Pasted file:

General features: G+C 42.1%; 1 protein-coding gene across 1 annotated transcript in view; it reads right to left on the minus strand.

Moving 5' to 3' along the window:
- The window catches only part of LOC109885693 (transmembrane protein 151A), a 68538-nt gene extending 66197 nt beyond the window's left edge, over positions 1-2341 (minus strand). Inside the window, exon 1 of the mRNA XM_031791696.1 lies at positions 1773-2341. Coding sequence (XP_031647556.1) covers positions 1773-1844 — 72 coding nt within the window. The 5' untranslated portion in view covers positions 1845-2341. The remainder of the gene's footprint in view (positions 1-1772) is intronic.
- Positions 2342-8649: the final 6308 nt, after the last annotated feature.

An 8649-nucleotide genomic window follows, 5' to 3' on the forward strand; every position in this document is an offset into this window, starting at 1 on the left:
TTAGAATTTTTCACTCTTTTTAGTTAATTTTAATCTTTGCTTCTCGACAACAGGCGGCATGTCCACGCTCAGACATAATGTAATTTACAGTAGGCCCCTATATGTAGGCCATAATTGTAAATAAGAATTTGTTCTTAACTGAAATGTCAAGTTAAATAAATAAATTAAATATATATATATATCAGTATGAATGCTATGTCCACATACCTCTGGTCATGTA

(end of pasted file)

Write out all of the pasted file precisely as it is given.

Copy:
General features: G+C 42.1%; 1 protein-coding gene across 1 annotated transcript in view; it reads right to left on the minus strand.

Moving 5' to 3' along the window:
- The window catches only part of LOC109885693 (transmembrane protein 151A), a 68538-nt gene extending 66197 nt beyond the window's left edge, over positions 1-2341 (minus strand). Inside the window, exon 1 of the mRNA XM_031791696.1 lies at positions 1773-2341. Coding sequence (XP_031647556.1) covers positions 1773-1844 — 72 coding nt within the window. The 5' untranslated portion in view covers positions 1845-2341. The remainder of the gene's footprint in view (positions 1-1772) is intronic.
- Positions 2342-8649: the final 6308 nt, after the last annotated feature.

An 8649-nucleotide genomic window follows, 5' to 3' on the forward strand; every position in this document is an offset into this window, starting at 1 on the left:
TTAGAATTTTTCACTCTTTTTAGTTAATTTTAATCTTTGCTTCTCGACAACAGGCGGCATGTCCACGCTCAGACATAATGTAATTTACAGTAGGCCCCTATATGTAGGCCATAATTGTAAATAAGAATTTGTTCTTAACTGAAATGTCAAGTTAAATAAATAAATTAAATATATATATATATCAGTATGAATGCTATGTCCACATACCTCTGGTCATGTA